Only the “best of the best” videos make it – the most safe videos from YouTube and other video platforms.  This means that anything a child watches will have value to it.

We even take our “fun” videos section seriously in terms of delivering quality wholesome entertainment. This is very different from a typical experience on YouTube or other video sites where just about anything, including very inappropriate “r-rated” or worse videos often surface.

Furthermore, most videos on YouTube are not screened for educational quality, so kids might be learning incorrect facts.

On a near daily basis, videos on KidzTube get submitted by people in the education field that work with us. You can access these videos by using the video search tool at the top of our website. We also have strategic partnerships with some of the best teaching resources, like Khan Academy, to get early access to their content.

Safer Videos

Once a video is approved for inclusion and passes all our tests, we carefully categorize it in the appropriate subjects and subcategories. This helps to ensure better search results and improved related video content during browsing.

Created by KidzSearch, it as has over 30,000 safe video titles and the video library keeps growing each week. After all, kids need to have some fun too as a way of encouraging them to come back and keep learning things in our educational library.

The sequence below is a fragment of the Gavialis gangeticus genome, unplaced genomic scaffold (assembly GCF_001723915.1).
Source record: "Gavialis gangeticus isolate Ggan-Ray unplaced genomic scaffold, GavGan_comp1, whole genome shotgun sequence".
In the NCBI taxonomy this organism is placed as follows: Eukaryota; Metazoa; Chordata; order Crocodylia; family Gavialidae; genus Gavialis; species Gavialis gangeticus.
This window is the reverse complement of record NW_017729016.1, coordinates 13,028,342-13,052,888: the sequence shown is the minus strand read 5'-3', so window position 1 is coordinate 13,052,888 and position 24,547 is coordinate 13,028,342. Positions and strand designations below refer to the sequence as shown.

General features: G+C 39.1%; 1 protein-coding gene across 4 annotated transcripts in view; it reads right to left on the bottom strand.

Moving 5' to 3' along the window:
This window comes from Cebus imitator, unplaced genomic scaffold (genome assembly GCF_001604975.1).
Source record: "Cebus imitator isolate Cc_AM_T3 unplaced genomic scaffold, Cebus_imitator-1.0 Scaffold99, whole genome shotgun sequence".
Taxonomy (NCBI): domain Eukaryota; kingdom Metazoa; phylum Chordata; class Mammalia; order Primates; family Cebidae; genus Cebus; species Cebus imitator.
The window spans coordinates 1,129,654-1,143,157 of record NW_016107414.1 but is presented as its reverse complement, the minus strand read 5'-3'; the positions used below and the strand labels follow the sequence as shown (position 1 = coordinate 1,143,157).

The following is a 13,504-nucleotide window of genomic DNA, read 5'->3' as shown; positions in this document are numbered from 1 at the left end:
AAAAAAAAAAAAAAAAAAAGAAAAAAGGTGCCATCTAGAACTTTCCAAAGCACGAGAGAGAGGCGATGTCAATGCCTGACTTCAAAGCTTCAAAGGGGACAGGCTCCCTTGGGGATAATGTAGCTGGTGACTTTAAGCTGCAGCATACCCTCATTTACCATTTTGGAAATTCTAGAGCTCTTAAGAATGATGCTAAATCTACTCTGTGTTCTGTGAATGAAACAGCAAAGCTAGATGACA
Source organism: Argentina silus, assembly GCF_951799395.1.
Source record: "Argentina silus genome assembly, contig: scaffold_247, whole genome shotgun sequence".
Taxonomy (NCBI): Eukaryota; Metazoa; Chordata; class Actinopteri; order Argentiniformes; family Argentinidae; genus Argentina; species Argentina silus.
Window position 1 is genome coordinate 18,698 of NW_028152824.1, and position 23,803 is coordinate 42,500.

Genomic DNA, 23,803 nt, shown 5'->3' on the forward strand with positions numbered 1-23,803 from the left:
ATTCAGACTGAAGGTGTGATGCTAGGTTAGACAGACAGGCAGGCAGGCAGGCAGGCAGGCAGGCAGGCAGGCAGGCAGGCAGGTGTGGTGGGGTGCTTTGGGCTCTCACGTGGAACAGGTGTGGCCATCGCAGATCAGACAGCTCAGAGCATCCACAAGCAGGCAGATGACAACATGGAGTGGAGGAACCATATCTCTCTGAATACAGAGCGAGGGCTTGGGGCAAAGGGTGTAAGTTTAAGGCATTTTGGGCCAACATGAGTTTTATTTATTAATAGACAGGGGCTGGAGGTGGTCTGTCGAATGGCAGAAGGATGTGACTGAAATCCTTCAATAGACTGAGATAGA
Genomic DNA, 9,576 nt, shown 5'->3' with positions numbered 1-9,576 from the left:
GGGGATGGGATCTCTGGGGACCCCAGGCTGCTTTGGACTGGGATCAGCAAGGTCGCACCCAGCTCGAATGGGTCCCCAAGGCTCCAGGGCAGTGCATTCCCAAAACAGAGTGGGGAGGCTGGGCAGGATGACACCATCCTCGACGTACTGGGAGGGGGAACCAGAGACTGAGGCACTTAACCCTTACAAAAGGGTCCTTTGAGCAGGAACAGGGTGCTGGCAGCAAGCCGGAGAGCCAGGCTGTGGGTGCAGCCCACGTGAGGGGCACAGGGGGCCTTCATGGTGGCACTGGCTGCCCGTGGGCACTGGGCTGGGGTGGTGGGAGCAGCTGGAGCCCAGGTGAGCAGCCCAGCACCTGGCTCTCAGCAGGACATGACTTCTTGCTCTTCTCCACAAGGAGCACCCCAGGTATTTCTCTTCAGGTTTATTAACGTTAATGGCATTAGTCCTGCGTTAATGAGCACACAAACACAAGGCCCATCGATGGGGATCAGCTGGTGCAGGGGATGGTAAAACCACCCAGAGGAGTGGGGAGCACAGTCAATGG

One way we achieve this is by providing reviewed safe videos in areas such as music videos (designed for kids), movies/tv shows for kids, magic tricks, arts/crafts, cute animal videos, quality non-violent cartoons, toy reviews, and sports.

Safe Video subject areas include:

  • English
  • Fine Arts
  • Health
  • Math
  • Science
  • Technology
  • Social Science
  • History and more.

KidzTube is more than a safe YouTube alternative.  Our related videos software carefully mixes relevant educational videos with our fun content to help guide kids towards learning new concepts that they might otherwise never explore. For example, a cartoon that features lasers might have an educational video that talks about how lasers work next to it for viewing.

In addition, you’ll find content dealing with emotional health issues that are very important to kids in our Psychology and Motivational videos section. These videos all teach very important concepts that all children should learn to be better students and to get along better with other kids.

Each and every video on KidzTube has our quality of approval seal on it, so you can be certain that it will be safe, educational, and enjoyable for kids to watch.

Best of all, our content is 100% free to watch and works on desktop, mobile tablets/phones, and in our KidzSearch App available for Android, Apple iOS, and Amazon Kindle devices.

Parental Controls for YouTube